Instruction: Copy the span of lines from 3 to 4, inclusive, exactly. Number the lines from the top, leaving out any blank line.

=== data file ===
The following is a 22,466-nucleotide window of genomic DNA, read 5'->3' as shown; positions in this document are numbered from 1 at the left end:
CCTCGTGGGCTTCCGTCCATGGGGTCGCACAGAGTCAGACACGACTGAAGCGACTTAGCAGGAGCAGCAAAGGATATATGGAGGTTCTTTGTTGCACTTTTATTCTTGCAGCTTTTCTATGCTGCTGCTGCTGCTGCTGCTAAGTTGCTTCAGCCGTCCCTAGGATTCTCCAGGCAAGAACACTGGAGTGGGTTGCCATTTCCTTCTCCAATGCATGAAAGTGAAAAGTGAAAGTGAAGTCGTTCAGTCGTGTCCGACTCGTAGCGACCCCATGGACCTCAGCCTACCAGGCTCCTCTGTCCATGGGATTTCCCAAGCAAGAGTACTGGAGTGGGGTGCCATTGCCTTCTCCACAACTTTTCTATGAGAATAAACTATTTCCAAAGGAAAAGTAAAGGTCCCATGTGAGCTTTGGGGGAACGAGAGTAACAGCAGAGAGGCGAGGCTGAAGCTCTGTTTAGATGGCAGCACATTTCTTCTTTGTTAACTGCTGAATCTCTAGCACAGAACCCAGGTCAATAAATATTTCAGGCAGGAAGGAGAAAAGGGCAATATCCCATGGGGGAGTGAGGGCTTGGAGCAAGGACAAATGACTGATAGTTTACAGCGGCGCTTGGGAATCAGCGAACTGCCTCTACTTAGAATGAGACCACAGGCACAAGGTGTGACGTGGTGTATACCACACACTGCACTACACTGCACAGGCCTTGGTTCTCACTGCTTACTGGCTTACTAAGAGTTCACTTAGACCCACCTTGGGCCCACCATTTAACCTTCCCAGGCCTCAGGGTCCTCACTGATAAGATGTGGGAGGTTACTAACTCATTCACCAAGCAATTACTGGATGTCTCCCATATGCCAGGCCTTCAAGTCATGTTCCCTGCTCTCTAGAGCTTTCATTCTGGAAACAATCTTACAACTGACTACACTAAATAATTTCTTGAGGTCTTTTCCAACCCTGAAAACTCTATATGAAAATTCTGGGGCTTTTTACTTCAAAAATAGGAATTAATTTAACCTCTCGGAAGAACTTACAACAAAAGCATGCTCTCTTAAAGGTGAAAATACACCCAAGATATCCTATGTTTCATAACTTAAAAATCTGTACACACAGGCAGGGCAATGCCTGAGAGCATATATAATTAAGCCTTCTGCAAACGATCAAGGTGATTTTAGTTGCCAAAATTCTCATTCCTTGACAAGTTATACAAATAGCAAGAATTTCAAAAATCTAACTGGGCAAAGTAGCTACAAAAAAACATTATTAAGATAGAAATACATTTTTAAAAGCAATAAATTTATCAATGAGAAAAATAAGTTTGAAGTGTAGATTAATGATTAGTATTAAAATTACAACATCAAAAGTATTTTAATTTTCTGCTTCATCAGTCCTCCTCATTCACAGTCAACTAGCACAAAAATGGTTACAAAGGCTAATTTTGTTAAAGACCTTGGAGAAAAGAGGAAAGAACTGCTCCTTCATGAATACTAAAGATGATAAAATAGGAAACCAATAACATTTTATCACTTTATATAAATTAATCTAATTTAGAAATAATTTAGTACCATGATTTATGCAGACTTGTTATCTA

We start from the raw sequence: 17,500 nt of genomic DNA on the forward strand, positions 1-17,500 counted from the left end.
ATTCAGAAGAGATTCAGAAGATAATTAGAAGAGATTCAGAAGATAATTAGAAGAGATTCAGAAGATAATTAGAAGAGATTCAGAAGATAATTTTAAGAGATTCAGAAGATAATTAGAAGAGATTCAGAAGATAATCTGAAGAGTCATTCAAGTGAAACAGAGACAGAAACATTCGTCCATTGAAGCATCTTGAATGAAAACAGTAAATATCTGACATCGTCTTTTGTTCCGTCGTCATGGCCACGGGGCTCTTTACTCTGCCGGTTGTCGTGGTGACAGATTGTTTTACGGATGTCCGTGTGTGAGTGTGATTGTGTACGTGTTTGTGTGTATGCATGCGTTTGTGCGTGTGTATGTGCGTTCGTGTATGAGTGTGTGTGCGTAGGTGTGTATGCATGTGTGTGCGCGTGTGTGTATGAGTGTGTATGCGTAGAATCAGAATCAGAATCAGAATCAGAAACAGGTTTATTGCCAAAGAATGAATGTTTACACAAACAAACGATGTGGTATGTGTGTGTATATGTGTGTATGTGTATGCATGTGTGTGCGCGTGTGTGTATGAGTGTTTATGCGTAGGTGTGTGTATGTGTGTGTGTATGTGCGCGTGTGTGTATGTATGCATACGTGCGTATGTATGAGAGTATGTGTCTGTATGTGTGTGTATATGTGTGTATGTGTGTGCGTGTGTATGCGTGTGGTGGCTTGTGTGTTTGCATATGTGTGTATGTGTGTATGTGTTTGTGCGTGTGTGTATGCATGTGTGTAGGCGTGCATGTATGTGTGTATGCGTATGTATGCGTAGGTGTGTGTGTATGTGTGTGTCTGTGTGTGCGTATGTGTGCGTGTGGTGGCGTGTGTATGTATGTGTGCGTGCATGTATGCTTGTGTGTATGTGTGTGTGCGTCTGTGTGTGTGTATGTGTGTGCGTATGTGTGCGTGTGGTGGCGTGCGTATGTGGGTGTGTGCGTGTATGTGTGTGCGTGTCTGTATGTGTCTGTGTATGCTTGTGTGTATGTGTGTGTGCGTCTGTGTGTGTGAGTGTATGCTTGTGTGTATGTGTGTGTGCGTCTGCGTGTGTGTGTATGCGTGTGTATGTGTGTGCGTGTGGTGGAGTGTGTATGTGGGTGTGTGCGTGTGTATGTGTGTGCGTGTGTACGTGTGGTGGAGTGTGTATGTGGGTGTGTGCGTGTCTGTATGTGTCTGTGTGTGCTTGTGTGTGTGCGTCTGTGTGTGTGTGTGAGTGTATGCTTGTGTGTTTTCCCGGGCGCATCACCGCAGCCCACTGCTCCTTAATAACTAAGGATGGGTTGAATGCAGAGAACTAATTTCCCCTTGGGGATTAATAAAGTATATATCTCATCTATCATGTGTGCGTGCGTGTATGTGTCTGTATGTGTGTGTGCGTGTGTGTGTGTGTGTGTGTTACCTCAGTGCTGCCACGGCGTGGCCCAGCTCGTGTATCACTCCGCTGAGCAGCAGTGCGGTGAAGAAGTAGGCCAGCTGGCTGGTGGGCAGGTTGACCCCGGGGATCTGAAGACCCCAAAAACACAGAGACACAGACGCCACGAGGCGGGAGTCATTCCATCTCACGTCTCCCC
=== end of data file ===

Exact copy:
We start from the raw sequence: 17,500 nt of genomic DNA on the forward strand, positions 1-17,500 counted from the left end.
ATTCAGAAGAGATTCAGAAGATAATTAGAAGAGATTCAGAAGATAATTAGAAGAGATTCAGAAGATAATTAGAAGAGATTCAGAAGATAATTTTAAGAGATTCAGAAGATAATTAGAAGAGATTCAGAAGATAATCTGAAGAGTCATTCAAGTGAAACAGAGACAGAAACATTCGTCCATTGAAGCATCTTGAATGAAAACAGTAAATATCTGACATCGTCTTTTGTTCCGTCGTCATGGCCACGGGGCTCTTTACTCTGCCGGTTGTCGTGGTGACAGATTGTTTTACGGATGTCCGTGTGTGAGTGTGATTGTGTACGTGTTTGTGTGTATGCATGCGTTTGTGCGTGTGTATGTGCGTTCGTGTATGAGTGTGTGTGCGTAGGTGTGTATGCATGTGTGTGCGCGTGTGTGTATGAGTGTGTATGCGTAGAATCAGAATCAGAATCAGAATCAGAAACAGGTTTATTGCCAAAGAATGAATGTTTACACAAACAAACGATGTGGTATGTGTGTGTATATGTGTGTATGTGTATGCATGTGTGTGCGCGTGTGTGTATGAGTGTTTATGCGTAGGTGTGTGTATGTGTGTGTGTATGTGCGCGTGTGTGTATGTATGCATACGTGCGTATGTATGAGAGTATGTGTCTGTATGTGTGTGTATATGTGTGTATGTGTGTGCGTGTGTATGCGTGTGGTGGCTTGTGTGTTTGCATATGTGTGTATGTGTGTATGTGTTTGTGCGTGTGTGTATGCATGTGTGTAGGCGTGCATGTATGTGTGTATGCGTATGTATGCGTAGGTGTGTGTGTATGTGTGTGTCTGTGTGTGCGTATGTGTGCGTGTGGTGGCGTGTGTATGTATGTGTGCGTGCATGTATGCTTGTGTGTATGTGTGTGTGCGTCTGTGTGTGTGTATGTGTGTGCGTATGTGTGCGTGTGGTGGCGTGCGTATGTGGGTGTGTGCGTGTATGTGTGTGCGTGTCTGTATGTGTCTGTGTATGCTTGTGTGTATGTGTGTGTGCGTCTGTGTGTGTGAGTGTATGCTTGTGTGTATGTGTGTGTGCGTCTGCGTGTGTGTGTATGCGTGTGTATGTGTGTGCGTGTGGTGGAGTGTGTATGTGGGTGTGTGCGTGTGTATGTGTGTGCGTGTGTACGTGTGGTGGAGTGTGTATGTGGGTGTGTGCGTGTCTGTATGTGTCTGTGTGTGCTTGTGTGTGTGCGTCTGTGTGTGTGTGTGAGTGTATGCTTGTGTGTTTTCCCGGGCGCATCACCGCAGCCCACTGCTCCTTAATAACTAAGGATGGGTTGAATGCAGAGAACTAATTTCCCCTTGGGGATTAATAAAGTATATATCTCATCTATCATGTGTGCGTGCGTGTATGTGTCTGTATGTGTGTGTGCGTGTGTGTGTGTGTGTGTGTTACCTCAGTGCTGCCACGGCGTGGCCCAGCTCGTGTATCACTCCGCTGAGCAGCAGTGCGGTGAAGAAGTAGGCCAGCTGGCTGGTGGGCAGGTTGACCCCGGGGATCTGAAGACCCCAAAAACACAGAGACACAGACGCCACGAGGCGGGAGTCATTCCATCTCACGTCTCCCC